Hemp is the plant we botanically know as Cannabis sativa, and so is marijuana. So what are university research teams doing cultivating this polarizing plant? Dr. Tom Michaels and his team are in their third season breeding hemp on campus with three different sites at the St. Paul Experiment Station dedicated to its evaluation and selection. Hemp has been cultivated in Minnesota for fiber and grain since settlement. However, burdensome regulations like the 1937 Marajuana Tax Act that were purportedly aimed at curbing recreational use of its intoxicating cousin limited commercial hemp production until commercial fields essentially disappeared. Meanwhile, hemp seed scattered during earlier eras of commercial production became naturalized and thrived in our Minnesota climate for over 80 years without cultivation, becoming adapted to Minnesota’s frigid winters and hot summers. Fast forward to 2018, the Farm Bill officially legalized cultivation of non-intoxicating industrial hemp plants with very low THC concentration for commercial purposes like grain and fiber, and opened the door for Dr. Michaels’ lab to initiate a breeding project to develop Minnesota-specific cultivars. Because of its climatic adaptation, naturalized hemp that Michaels' team collected throughout Minnesota became the source material for their cultivar development ambitions.
Hemp is a widely diverse plant that can be used to create fibers for clothing, insulation for building homes, cement alternatives, biofuels, food ingredients like oils and plant-based proteins, and even bioplastics. “Crops with multiple end uses help diversify income streams for farmers making plants with more than one end product more profitable to grow” said Dr. Michaels. During the breeding process, a variety of characteristics can be manipulated depending on the intended use of the plant. For instance, hemp plants used for grain and oil should have dense flower clusters bearing large seeds with light colored coats. Tall stalks with long internodes are favored for plants used to make fiber for textiles. In collaboration with Dr. George Weiblen’s lab at the University of Minnesota, Tom's project uses molecular markers to identify and select against plants with alleles that result in THC production and could otherwise result in crops that fail to meet the federal standards for industrial hemp.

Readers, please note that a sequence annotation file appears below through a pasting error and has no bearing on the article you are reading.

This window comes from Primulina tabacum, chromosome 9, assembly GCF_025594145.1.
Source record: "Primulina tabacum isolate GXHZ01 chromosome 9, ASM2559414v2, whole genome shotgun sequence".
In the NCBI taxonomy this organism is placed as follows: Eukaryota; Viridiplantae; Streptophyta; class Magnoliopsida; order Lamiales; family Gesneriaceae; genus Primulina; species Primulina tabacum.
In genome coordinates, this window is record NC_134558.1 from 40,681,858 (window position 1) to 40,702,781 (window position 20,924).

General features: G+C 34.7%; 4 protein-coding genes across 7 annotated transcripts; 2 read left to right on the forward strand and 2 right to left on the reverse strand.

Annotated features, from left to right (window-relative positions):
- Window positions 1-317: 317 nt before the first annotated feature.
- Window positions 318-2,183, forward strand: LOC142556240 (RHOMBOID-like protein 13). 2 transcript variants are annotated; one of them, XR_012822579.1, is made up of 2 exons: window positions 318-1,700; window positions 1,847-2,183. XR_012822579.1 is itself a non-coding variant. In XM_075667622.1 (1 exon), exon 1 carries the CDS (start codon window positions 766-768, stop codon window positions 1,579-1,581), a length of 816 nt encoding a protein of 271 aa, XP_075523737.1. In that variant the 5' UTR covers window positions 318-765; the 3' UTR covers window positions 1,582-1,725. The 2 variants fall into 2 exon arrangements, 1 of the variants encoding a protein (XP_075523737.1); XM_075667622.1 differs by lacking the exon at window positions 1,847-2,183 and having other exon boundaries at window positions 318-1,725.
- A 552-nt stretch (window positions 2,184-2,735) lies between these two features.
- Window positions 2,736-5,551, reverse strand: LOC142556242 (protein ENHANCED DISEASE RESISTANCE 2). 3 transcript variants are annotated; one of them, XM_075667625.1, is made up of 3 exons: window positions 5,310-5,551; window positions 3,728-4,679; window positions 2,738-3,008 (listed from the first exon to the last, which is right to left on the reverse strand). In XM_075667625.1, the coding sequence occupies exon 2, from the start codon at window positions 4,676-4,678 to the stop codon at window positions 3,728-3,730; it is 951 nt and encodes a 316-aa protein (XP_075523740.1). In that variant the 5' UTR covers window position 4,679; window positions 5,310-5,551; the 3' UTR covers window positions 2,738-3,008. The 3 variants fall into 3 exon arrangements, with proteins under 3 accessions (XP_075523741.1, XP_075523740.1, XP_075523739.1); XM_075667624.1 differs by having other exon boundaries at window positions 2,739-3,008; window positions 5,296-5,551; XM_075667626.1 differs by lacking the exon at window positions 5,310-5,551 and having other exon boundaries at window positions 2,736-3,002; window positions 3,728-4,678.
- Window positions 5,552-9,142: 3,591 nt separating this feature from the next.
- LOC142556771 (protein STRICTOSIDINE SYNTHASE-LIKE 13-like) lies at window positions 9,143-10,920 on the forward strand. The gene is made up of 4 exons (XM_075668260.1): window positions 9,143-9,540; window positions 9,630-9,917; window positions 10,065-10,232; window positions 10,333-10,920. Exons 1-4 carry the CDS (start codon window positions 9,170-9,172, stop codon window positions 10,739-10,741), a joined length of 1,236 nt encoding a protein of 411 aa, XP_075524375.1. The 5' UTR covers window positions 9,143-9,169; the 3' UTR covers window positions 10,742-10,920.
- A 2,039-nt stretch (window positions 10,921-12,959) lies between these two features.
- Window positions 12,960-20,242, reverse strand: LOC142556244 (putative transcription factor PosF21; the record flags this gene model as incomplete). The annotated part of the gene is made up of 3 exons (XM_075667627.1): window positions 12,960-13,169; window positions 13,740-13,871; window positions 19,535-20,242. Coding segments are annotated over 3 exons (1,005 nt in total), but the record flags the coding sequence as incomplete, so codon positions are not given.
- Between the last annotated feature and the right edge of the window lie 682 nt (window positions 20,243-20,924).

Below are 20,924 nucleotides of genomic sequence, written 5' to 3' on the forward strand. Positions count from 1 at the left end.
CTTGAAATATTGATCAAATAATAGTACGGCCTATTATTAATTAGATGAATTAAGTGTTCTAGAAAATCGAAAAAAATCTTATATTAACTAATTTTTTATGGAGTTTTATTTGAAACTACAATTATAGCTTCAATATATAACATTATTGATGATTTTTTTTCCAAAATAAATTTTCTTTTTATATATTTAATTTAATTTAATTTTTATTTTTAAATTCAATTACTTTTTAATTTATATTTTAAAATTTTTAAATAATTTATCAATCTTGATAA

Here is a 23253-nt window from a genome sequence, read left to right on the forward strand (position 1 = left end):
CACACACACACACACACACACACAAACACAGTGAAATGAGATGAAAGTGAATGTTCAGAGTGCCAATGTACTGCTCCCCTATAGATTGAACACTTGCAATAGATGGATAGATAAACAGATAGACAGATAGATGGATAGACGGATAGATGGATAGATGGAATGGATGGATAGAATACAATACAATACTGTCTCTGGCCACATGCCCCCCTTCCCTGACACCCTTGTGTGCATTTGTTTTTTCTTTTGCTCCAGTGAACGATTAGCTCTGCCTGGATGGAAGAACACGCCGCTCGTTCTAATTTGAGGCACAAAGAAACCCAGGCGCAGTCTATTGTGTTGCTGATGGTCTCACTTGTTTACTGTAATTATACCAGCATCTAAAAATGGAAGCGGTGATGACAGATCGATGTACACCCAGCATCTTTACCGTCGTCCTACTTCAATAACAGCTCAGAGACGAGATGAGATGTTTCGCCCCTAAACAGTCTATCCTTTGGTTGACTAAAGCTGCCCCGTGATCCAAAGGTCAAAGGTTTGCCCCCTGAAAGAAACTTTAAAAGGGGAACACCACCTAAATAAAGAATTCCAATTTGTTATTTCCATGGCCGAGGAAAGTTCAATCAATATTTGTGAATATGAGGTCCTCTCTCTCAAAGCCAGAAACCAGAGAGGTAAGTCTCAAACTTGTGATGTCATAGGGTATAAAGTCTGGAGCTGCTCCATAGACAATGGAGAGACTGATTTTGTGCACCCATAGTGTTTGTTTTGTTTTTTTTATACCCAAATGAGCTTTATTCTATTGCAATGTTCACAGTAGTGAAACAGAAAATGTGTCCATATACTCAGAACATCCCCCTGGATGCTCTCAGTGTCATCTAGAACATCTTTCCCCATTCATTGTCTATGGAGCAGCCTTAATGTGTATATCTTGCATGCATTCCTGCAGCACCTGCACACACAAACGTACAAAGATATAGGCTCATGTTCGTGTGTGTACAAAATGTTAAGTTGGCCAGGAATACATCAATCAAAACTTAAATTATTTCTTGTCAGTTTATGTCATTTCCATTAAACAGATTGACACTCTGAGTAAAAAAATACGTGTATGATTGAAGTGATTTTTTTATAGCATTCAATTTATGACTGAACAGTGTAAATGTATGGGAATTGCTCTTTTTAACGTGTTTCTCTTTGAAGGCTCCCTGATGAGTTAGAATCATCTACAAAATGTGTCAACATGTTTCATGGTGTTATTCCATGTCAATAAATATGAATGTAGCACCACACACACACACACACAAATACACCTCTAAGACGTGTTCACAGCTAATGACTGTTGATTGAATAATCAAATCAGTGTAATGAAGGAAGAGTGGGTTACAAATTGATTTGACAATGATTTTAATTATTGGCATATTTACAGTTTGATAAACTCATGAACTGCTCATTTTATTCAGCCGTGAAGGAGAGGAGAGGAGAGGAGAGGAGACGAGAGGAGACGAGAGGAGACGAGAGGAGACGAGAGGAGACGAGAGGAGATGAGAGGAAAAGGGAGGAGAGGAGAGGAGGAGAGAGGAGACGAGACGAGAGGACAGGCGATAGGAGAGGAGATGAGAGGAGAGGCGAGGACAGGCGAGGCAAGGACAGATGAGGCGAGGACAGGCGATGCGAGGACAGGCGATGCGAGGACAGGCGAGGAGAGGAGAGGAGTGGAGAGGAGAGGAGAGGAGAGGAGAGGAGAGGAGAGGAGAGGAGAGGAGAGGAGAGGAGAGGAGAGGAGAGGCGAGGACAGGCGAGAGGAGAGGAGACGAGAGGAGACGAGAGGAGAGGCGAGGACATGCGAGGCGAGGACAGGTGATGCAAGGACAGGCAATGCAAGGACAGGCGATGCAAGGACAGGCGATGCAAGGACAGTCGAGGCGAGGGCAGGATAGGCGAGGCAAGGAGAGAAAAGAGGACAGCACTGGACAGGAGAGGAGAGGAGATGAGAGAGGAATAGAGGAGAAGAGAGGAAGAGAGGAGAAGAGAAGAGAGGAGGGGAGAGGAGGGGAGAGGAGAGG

Entry into these food and fiber markets has proven to be difficult however. “There isn’t the same level of infrastructure in the US for hemp grain and fiber production as there is for plants like cotton or soybean for example” explains Michaels. Dr. Michaels’ team is continuing to explore the added benefits of incorporating hemp into conventional crop rotations to encourage local farmers to try something new. Studies are currently being done to evaluate hemp’s ability to reduce the amount of nitrate discharged from fields. When nitrate is leached through the soil, it has the ability to enter nearby fresh water bodies and ground water where it becomes an environmental pollutant. Dr. Michaels’ team is currently working to determine whether hemp’s extensive root system has the ability to capture more nitrate than other traditional crops, making nitrate leaching less of an environmental risk and reducing the impact of the crop rotation.
The future of hemp is vast, diverse, and ever changing. Despite the political barriers that this plant has overcome, its sustainable qualities, hardy characteristics, and wide variety of uses is helping to rewrite its reputation.